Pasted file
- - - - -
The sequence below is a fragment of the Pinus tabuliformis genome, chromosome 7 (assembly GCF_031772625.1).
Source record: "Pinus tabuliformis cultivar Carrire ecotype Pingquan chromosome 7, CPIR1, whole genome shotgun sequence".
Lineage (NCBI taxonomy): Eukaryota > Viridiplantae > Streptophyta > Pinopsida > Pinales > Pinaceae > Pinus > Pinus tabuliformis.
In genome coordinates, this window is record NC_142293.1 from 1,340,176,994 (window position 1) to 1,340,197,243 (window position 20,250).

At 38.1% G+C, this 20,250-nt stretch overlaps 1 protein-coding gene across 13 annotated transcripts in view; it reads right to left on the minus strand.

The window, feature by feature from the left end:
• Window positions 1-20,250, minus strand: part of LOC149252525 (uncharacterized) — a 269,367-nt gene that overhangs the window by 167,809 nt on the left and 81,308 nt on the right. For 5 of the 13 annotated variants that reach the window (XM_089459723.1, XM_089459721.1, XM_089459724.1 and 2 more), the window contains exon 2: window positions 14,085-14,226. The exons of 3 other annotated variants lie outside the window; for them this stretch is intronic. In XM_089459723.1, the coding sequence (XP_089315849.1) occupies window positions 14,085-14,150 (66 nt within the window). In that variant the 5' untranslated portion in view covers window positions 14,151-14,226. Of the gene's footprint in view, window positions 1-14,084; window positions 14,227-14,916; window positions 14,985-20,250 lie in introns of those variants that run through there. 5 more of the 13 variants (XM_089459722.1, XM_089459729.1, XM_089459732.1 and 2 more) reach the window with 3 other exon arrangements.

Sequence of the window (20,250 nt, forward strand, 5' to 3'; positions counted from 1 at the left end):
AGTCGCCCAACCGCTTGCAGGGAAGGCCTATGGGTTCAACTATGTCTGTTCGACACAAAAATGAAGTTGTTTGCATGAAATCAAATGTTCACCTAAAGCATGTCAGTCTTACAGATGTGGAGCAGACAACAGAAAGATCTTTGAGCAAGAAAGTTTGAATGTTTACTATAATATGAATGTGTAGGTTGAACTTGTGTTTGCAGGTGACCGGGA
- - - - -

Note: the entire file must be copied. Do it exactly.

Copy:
The sequence below is a fragment of the Pinus tabuliformis genome, chromosome 7 (assembly GCF_031772625.1).
Source record: "Pinus tabuliformis cultivar Carrire ecotype Pingquan chromosome 7, CPIR1, whole genome shotgun sequence".
Lineage (NCBI taxonomy): Eukaryota > Viridiplantae > Streptophyta > Pinopsida > Pinales > Pinaceae > Pinus > Pinus tabuliformis.
In genome coordinates, this window is record NC_142293.1 from 1,340,176,994 (window position 1) to 1,340,197,243 (window position 20,250).

At 38.1% G+C, this 20,250-nt stretch overlaps 1 protein-coding gene across 13 annotated transcripts in view; it reads right to left on the minus strand.

The window, feature by feature from the left end:
• Window positions 1-20,250, minus strand: part of LOC149252525 (uncharacterized) — a 269,367-nt gene that overhangs the window by 167,809 nt on the left and 81,308 nt on the right. For 5 of the 13 annotated variants that reach the window (XM_089459723.1, XM_089459721.1, XM_089459724.1 and 2 more), the window contains exon 2: window positions 14,085-14,226. The exons of 3 other annotated variants lie outside the window; for them this stretch is intronic. In XM_089459723.1, the coding sequence (XP_089315849.1) occupies window positions 14,085-14,150 (66 nt within the window). In that variant the 5' untranslated portion in view covers window positions 14,151-14,226. Of the gene's footprint in view, window positions 1-14,084; window positions 14,227-14,916; window positions 14,985-20,250 lie in introns of those variants that run through there. 5 more of the 13 variants (XM_089459722.1, XM_089459729.1, XM_089459732.1 and 2 more) reach the window with 3 other exon arrangements.

Sequence of the window (20,250 nt, forward strand, 5' to 3'; positions counted from 1 at the left end):
AGTCGCCCAACCGCTTGCAGGGAAGGCCTATGGGTTCAACTATGTCTGTTCGACACAAAAATGAAGTTGTTTGCATGAAATCAAATGTTCACCTAAAGCATGTCAGTCTTACAGATGTGGAGCAGACAACAGAAAGATCTTTGAGCAAGAAAGTTTGAATGTTTACTATAATATGAATGTGTAGGTTGAACTTGTGTTTGCAGGTGACCGGGA